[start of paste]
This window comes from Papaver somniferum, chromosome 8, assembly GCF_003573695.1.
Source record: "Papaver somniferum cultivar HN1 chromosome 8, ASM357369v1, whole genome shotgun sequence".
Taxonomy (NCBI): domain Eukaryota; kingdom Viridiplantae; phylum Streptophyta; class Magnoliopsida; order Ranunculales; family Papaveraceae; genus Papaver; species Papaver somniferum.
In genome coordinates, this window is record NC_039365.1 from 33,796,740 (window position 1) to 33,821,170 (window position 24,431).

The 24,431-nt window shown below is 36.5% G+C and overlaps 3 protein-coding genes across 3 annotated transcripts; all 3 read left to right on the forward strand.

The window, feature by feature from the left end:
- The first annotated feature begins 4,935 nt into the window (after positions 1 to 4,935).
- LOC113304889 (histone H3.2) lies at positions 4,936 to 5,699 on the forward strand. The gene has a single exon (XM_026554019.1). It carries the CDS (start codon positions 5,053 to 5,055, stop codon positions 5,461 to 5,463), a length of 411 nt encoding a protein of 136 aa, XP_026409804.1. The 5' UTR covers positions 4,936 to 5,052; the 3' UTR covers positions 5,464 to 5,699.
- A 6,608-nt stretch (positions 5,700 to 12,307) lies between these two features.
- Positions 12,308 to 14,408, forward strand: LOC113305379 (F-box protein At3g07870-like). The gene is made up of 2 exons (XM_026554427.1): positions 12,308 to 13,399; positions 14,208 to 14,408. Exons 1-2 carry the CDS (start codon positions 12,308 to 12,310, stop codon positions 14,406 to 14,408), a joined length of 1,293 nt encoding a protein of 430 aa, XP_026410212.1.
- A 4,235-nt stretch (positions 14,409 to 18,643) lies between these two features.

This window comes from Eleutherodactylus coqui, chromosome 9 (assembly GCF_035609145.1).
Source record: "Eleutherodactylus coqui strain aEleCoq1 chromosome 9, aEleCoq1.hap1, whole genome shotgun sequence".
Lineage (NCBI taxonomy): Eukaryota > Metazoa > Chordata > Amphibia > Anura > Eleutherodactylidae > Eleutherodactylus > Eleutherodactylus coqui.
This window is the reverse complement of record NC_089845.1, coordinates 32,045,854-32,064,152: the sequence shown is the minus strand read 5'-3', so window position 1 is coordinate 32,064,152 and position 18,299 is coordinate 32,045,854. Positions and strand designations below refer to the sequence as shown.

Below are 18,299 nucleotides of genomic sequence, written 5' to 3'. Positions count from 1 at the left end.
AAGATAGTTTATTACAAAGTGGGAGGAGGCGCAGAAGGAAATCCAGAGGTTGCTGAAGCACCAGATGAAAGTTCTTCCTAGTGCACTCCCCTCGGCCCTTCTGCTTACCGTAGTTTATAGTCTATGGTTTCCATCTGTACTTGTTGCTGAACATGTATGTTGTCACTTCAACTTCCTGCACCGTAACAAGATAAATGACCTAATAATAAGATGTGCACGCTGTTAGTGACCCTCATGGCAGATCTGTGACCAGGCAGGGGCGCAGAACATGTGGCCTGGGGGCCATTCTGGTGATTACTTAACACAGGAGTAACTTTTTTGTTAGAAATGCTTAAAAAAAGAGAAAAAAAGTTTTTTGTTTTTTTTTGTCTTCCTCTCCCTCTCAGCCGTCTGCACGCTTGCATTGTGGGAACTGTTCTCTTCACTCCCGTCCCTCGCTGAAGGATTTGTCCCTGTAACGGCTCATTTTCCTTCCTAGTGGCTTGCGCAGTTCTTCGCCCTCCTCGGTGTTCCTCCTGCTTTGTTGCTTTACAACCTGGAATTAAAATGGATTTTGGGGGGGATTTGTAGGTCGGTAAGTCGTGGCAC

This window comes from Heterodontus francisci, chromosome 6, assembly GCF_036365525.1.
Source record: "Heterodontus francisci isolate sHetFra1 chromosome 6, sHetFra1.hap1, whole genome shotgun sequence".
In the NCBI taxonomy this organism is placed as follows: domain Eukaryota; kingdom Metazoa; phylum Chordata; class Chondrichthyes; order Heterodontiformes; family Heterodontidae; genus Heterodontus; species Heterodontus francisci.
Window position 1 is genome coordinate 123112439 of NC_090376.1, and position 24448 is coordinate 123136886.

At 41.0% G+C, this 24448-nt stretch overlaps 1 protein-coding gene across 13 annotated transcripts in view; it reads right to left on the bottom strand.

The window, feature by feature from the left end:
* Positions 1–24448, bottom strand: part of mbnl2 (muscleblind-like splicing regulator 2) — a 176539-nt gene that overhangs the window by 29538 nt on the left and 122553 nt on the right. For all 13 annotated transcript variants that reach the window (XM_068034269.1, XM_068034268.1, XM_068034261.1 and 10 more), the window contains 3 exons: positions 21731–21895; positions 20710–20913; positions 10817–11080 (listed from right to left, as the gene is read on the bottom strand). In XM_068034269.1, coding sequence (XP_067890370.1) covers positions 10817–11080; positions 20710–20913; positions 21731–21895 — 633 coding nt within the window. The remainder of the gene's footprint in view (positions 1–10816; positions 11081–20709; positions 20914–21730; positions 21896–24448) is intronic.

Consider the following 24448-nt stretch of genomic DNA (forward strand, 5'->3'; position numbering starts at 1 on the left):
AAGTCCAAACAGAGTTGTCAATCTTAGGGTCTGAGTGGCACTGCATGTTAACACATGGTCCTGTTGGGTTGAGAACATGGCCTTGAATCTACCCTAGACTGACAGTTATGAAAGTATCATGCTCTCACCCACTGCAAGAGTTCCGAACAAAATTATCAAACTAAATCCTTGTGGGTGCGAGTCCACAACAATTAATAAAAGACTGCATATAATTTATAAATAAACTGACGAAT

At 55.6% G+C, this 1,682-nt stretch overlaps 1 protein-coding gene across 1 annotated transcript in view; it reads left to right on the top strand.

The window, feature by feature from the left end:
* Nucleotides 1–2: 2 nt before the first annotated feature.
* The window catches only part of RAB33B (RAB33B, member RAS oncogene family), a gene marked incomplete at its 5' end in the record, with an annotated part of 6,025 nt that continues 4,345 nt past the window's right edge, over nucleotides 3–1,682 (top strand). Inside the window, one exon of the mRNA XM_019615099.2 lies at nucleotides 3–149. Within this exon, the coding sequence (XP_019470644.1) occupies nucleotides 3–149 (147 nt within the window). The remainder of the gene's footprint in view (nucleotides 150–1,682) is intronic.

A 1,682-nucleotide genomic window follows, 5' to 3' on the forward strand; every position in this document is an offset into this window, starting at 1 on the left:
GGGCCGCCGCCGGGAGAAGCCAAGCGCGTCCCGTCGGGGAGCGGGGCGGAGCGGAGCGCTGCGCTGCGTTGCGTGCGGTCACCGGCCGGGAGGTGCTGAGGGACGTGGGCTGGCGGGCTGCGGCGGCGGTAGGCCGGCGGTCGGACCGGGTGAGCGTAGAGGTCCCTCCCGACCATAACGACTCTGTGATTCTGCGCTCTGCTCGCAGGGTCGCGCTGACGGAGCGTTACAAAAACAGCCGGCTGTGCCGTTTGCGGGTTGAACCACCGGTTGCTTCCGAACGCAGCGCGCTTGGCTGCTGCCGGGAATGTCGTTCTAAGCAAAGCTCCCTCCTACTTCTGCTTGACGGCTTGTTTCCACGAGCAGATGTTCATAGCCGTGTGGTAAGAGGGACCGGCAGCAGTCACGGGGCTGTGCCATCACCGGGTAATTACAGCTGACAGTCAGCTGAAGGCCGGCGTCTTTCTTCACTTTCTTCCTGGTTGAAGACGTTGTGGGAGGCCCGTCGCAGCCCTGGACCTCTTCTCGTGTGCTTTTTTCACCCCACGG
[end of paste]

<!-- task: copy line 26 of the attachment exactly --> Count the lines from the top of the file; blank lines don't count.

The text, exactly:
AAGTCCAAACAGAGTTGTCAATCTTAGGGTCTGAGTGGCACTGCATGTTAACACATGGTCCTGTTGGGTTGAGAACATGGCCTTGAATCTACCCTAGACTGACAGTTATGAAAGTATCATGCTCTCACCCACTGCAAGAGTTCCGAACAAAATTATCAAACTAAATCCTTGTGGGTGCGAGTCCACAACAATTAATAAAAGACTGCATATAATTTATAAATAAACTGACGAAT